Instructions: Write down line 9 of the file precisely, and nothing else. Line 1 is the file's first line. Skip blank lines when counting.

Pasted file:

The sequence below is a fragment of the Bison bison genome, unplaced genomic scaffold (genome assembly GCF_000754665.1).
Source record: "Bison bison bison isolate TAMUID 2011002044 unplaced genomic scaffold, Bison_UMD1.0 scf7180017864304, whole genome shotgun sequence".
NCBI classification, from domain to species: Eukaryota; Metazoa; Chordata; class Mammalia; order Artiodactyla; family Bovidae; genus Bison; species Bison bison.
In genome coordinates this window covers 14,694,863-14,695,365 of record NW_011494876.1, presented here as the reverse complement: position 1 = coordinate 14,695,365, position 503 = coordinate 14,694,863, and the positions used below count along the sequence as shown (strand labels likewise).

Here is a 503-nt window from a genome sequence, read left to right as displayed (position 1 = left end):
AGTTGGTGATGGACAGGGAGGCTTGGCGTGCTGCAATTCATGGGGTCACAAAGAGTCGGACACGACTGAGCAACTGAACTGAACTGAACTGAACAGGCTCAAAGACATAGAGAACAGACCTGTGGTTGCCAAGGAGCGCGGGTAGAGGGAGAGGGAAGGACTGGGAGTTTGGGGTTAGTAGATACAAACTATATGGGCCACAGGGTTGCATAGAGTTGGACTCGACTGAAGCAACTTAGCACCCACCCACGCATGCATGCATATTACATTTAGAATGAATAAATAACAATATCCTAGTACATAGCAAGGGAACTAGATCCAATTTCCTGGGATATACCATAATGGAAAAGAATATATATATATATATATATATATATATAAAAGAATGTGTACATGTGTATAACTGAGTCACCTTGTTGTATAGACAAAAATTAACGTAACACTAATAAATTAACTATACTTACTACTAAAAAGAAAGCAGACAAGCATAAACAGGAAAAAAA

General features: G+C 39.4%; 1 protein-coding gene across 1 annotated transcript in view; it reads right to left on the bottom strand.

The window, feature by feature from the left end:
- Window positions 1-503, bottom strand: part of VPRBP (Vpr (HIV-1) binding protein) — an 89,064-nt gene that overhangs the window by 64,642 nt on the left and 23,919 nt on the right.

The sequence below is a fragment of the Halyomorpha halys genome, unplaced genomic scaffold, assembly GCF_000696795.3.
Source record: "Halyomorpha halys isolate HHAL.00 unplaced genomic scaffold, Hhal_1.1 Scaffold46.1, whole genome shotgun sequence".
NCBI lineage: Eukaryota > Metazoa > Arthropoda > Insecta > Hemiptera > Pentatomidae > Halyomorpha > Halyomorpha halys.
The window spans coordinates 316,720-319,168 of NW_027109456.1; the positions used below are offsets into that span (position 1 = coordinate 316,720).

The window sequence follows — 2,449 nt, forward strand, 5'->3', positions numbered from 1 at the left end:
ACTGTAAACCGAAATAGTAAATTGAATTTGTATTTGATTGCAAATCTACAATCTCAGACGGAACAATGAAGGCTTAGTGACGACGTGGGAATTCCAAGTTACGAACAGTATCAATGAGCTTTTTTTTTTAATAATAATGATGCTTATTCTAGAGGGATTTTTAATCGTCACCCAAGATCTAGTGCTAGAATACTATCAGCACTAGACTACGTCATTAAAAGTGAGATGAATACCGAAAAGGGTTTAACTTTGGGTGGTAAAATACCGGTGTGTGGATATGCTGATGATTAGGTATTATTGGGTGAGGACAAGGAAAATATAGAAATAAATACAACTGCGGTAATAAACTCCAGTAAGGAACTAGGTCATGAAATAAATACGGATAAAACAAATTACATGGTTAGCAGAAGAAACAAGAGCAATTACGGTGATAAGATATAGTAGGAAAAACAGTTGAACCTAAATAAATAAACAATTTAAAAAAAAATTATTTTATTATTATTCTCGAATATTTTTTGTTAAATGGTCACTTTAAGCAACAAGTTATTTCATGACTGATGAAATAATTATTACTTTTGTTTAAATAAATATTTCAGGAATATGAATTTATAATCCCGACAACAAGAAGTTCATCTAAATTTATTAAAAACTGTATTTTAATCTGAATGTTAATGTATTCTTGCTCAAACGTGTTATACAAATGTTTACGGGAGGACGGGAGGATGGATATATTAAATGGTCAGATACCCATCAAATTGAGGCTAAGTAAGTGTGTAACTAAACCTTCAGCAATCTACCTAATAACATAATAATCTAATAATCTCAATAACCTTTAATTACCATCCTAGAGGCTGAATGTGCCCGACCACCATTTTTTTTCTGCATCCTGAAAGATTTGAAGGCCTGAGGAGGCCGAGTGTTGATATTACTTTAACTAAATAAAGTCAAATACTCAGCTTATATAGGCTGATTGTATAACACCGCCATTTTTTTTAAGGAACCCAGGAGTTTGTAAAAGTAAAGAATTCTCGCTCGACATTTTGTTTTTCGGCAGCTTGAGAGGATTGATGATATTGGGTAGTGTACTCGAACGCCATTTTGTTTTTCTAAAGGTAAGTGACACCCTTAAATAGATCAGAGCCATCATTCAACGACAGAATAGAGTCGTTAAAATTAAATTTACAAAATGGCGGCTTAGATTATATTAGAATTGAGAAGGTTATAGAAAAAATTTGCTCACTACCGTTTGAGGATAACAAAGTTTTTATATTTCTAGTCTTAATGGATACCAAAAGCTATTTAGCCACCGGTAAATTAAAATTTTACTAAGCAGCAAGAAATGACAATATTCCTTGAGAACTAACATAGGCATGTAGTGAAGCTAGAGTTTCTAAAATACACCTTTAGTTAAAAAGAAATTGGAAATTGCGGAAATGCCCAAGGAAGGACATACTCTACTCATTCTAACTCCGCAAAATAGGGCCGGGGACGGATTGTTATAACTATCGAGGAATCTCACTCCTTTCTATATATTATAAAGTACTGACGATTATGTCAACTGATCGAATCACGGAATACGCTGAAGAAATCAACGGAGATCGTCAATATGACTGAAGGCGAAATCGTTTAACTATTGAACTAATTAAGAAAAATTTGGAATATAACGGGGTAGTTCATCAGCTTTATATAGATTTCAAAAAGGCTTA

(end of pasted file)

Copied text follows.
- Window positions 1-503, bottom strand: part of VPRBP (Vpr (HIV-1) binding protein) — an 89,064-nt gene that overhangs the window by 64,642 nt on the left and 23,919 nt on the right.